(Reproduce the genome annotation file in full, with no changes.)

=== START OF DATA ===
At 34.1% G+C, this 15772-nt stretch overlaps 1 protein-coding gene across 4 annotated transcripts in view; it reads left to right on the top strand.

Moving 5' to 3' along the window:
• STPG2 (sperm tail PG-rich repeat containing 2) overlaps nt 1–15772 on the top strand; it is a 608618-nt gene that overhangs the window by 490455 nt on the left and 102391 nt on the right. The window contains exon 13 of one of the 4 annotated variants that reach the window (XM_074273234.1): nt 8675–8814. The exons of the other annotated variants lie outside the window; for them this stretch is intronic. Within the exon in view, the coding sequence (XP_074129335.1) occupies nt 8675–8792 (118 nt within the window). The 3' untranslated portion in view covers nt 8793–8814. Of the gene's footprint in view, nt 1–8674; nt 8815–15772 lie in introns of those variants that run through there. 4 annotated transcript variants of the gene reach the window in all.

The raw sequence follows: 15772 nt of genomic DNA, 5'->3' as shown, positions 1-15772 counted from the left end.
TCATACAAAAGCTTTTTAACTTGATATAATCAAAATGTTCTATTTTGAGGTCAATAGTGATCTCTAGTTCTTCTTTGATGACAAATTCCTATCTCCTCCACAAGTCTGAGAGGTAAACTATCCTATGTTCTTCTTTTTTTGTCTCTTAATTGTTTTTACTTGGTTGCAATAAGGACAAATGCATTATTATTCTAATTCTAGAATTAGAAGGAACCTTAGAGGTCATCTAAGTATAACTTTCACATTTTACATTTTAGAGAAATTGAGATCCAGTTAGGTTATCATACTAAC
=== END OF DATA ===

At 34.1% G+C, this 15772-nt stretch overlaps 1 protein-coding gene across 4 annotated transcripts in view; it reads left to right on the top strand.

Moving 5' to 3' along the window:
• STPG2 (sperm tail PG-rich repeat containing 2) overlaps nt 1–15772 on the top strand; it is a 608618-nt gene that overhangs the window by 490455 nt on the left and 102391 nt on the right. The window contains exon 13 of one of the 4 annotated variants that reach the window (XM_074273234.1): nt 8675–8814. The exons of the other annotated variants lie outside the window; for them this stretch is intronic. Within the exon in view, the coding sequence (XP_074129335.1) occupies nt 8675–8792 (118 nt within the window). The 3' untranslated portion in view covers nt 8793–8814. Of the gene's footprint in view, nt 1–8674; nt 8815–15772 lie in introns of those variants that run through there. 4 annotated transcript variants of the gene reach the window in all.

The raw sequence follows: 15772 nt of genomic DNA, 5'->3' as shown, positions 1-15772 counted from the left end.
TCATACAAAAGCTTTTTAACTTGATATAATCAAAATGTTCTATTTTGAGGTCAATAGTGATCTCTAGTTCTTCTTTGATGACAAATTCCTATCTCCTCCACAAGTCTGAGAGGTAAACTATCCTATGTTCTTCTTTTTTTGTCTCTTAATTGTTTTTACTTGGTTGCAATAAGGACAAATGCATTATTATTCTAATTCTAGAATTAGAAGGAACCTTAGAGGTCATCTAAGTATAACTTTCACATTTTACATTTTAGAGAAATTGAGATCCAGTTAGGTTATCATACTAAC